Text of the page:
© 2018 Elsevier Ltd The androgen receptor (AR) promoter contains guanine-rich regions that are able to fold into polymorphic G-quadruplex (GQ) structures, and whose deletion decreases AR gene transcription. Our attention was focused on this region because of the frequent termination of sequencing reactions during promoter methylation studies. UV and circular dichroism (CD) spectroscopy of synthetic oligonucleotides encompassing these guanine-rich regions suggested a parallel quadruplex topology with three guanine quartets and three side loops in the three cases. Melting curves revealed a lower thermostability of the human GQ compared to the rat/mouse QG structures, which is attributed to the presence of a longer central loop in the former. One molecular model is proposed for the highly similar sequences in the rat/mouse. Due to the polymorphism resulting from possible arrangements of the guanine tracts, two models were derived for the human GQ. Molecular dynamics (MD) simulations determined that both models for the human GQ had higher flexibility and lower stability than the rodent GQ models. These properties result from the presence of a longer central loop in the human GQ models, which contains 11 and 13 nucleotides, in comparison to the 2-nucleotide long loop in the rat/mouse GQ. Overall, the unveiled structural and dynamics features provide sufficient detail for the intelligent design of drugs targeting the human AR promoter.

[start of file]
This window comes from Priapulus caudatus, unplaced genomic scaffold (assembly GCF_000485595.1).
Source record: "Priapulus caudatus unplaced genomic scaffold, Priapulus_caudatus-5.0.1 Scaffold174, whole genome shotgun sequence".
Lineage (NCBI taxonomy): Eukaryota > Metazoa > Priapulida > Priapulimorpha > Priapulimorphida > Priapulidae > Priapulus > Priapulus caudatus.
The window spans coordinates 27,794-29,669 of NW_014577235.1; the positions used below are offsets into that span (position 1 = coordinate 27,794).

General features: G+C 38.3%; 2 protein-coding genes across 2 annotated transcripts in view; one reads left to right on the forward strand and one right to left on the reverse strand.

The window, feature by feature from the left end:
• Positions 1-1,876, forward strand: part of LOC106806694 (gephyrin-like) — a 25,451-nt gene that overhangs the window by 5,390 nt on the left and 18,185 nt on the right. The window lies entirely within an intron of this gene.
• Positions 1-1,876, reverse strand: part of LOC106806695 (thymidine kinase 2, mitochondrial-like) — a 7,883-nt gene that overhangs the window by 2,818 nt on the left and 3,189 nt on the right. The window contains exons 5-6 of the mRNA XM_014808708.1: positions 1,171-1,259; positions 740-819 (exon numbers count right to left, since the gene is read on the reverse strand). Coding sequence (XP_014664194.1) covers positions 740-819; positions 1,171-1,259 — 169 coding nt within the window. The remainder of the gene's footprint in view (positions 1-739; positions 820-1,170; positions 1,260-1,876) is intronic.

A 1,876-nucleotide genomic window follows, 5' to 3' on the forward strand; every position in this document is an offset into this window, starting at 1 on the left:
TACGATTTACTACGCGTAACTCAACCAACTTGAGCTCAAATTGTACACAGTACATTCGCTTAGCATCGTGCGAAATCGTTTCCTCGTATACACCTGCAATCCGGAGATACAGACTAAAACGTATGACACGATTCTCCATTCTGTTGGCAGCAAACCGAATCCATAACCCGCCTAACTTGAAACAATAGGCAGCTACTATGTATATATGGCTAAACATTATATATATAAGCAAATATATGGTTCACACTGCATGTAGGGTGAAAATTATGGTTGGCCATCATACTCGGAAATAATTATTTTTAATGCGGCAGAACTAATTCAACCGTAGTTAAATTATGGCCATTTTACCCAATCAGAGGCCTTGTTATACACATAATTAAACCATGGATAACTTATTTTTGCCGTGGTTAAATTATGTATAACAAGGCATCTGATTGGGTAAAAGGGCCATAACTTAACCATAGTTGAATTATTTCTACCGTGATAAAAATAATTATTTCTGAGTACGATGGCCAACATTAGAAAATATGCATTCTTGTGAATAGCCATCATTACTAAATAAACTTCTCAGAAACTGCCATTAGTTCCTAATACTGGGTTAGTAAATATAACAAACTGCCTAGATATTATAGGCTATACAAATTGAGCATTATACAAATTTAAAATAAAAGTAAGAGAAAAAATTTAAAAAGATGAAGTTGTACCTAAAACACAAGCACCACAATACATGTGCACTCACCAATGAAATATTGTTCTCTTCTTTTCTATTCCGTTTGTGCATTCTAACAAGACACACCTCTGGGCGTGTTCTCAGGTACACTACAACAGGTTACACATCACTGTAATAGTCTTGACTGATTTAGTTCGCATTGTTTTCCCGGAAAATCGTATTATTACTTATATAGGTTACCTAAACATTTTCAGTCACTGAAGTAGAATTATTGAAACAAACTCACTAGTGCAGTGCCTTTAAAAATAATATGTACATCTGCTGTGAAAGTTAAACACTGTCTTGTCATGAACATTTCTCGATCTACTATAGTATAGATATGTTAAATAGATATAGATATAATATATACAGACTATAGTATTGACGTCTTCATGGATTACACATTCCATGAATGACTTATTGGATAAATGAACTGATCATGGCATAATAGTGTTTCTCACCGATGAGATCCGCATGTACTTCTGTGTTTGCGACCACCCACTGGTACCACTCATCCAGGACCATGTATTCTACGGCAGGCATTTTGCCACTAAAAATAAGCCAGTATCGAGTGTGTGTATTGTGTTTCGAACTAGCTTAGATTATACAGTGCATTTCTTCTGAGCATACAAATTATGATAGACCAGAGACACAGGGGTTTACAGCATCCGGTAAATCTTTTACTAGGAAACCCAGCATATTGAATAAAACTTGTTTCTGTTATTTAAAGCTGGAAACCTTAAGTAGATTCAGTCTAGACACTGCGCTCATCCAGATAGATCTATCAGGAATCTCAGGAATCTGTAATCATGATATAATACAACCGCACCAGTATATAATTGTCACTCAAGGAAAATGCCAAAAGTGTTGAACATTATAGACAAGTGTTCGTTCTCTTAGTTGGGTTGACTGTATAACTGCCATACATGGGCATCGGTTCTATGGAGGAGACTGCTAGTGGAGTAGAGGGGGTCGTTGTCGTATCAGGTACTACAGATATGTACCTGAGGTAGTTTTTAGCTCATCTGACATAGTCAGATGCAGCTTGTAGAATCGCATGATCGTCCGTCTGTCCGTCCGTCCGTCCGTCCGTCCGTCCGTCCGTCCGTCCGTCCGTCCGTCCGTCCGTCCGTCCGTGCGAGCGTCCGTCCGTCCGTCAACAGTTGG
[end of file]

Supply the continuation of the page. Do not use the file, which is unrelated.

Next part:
|Original language||American English|
|Number of pages||11|
|Journal||Journal of Steroid Biochemistry and Molecular Biology|
|State||Published - 1 Sep 2018|